“Safety is a concern, but on the other hand … (ADAS in bumpers) that’s really what’s putting upward pressure on auto insurance rates,” Ito said.
Technological features improving vehicle safety and comfort “are great,” Dayton said, but they make vehicles “also a lot more expensive.”
Both men seemed to have missed the insurance industry-backed Insurance Institute for Highway Safety’ advocacy and research regarding such technology. The IIHS has proven most of the major ADAS features are successful in reducing collisions — thereby lowering insurer frequency — and now demands autobraking to be an option to achieve a top safety rating.
While some insurers might be baking the cost of the technology’s repairs into higher premiums, the Chicago Tribune indicate others are offering discounts to consumers for having such features. A Honda analysis of Allstate claims has found that the Honda Sensing ADAS suite not only cut frequency — it surprisingly cut severity as well.
Ito apparently doesn’t recognize any of this research or the benefits to insurers, and instead blamed OEM engineers.
“There is a safety issue,” Ito said. “The question is really, I think, on cost and who should bear the burden. Because of the increase of sensors in the bumpers and other things, I mean my suggestion to the car manufacturers is ‘Take it out of the bumpers and put it someplace where in a fender-bender situation, the sensors are not damaged.'”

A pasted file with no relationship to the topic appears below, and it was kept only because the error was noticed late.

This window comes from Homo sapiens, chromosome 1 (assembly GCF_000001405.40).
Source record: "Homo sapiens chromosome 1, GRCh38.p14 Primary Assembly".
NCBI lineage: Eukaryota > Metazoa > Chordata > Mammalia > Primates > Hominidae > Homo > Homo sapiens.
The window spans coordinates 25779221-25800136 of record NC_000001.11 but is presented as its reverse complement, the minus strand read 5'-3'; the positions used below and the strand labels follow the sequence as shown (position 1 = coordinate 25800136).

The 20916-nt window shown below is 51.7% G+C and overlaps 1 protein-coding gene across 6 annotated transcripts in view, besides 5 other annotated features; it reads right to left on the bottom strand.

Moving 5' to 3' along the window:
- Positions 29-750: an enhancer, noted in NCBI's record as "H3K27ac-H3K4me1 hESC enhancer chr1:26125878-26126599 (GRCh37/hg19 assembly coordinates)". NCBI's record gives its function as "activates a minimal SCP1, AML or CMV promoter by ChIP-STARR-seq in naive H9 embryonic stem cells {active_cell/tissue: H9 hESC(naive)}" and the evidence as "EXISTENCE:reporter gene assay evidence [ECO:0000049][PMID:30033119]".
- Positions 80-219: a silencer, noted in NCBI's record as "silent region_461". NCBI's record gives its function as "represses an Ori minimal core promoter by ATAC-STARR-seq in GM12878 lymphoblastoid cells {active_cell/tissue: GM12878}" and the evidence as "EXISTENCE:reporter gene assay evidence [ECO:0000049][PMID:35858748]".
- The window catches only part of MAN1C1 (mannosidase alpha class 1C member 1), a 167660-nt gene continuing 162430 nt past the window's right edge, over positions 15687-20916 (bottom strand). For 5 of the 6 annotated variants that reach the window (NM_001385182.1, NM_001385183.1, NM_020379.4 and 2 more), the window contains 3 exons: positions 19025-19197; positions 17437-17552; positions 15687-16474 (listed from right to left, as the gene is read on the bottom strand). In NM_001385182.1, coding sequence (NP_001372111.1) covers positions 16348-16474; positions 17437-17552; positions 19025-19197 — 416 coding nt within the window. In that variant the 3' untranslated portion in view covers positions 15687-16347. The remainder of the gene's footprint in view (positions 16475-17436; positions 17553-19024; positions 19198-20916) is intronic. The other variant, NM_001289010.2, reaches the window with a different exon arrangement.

There you have it, OEM engineers. The Hawaiian insurance commissioner has solved ADAS design for you: Put it somewhere that can’t be damaged in a collision.
Ito didn’t say where this magical vehicle location would be. Perhaps in a drone hovering over every vehicle? Or perhaps:
Be heard: Hawaii legislator contact information can be found here.
Tim Dayton of GEICO, front left, and Hawaii Insurance Commissioner Gordon Ito, front right, spoke in opposition to House Bill 1620 on Jan. 31, 2018, at a House Instrastate Commerce Committee hearing. (Provided by Hawaii Legislature)
Consumer Kevin Rathbun spoke in support of House Bill 1620 on Jan. 31, 2018, at a House Instrastate Commerce Committee hearing. (Provided by Hawaii Legislature)
Hawaii Insurance Commissioner Gordon Ito spoke in opposition to House Bill 1620 on Jan. 31, 2018, at a House Instrastate Commerce Committee hearing. (Provided by Hawaii Legislature)
Tim Dayton, Hawaii and Alaska GEICO general manager, spoke in opposition to House Bill 1620 on Jan. 31, 2018, at a House Instrastate Commerce Committee hearing. (Provided by Hawaii Legislature)
Karco crash-testing footage of three Honda Fits shows obvious variations between the airbag timing on the two experimental cars compared to a control Fit within the same design generation. Seen here are the black 2010 Honda Fit without any damage or repairs; the red 2009 Honda Fit with a glued roof, aftermarket windshield and other repairs similar to a 2010 Fit owned by Tracy Law Firm clients; and the blue 2013 Honda Fit with multiple certified and uncertified aftermarket parts. Each is undergoing a 40 mph moderate-overlap crash test like the IIHS’. (Screenshot from Karco video provided by Tracy Law Firm)
Automotive Body and Painting Association board member Van Takemoto (Island Fender) speaks Jan. 31, 2018, on behalf of House Bill 1620. (Provided by Hawaii Legislature)
Insurance Institute for Highway Safety Highway Loss Data Institute research has determined that numerous common advanced driver assistance systems are effective in reducing crashes. (Provided by Insurance Institute for Highway Safety)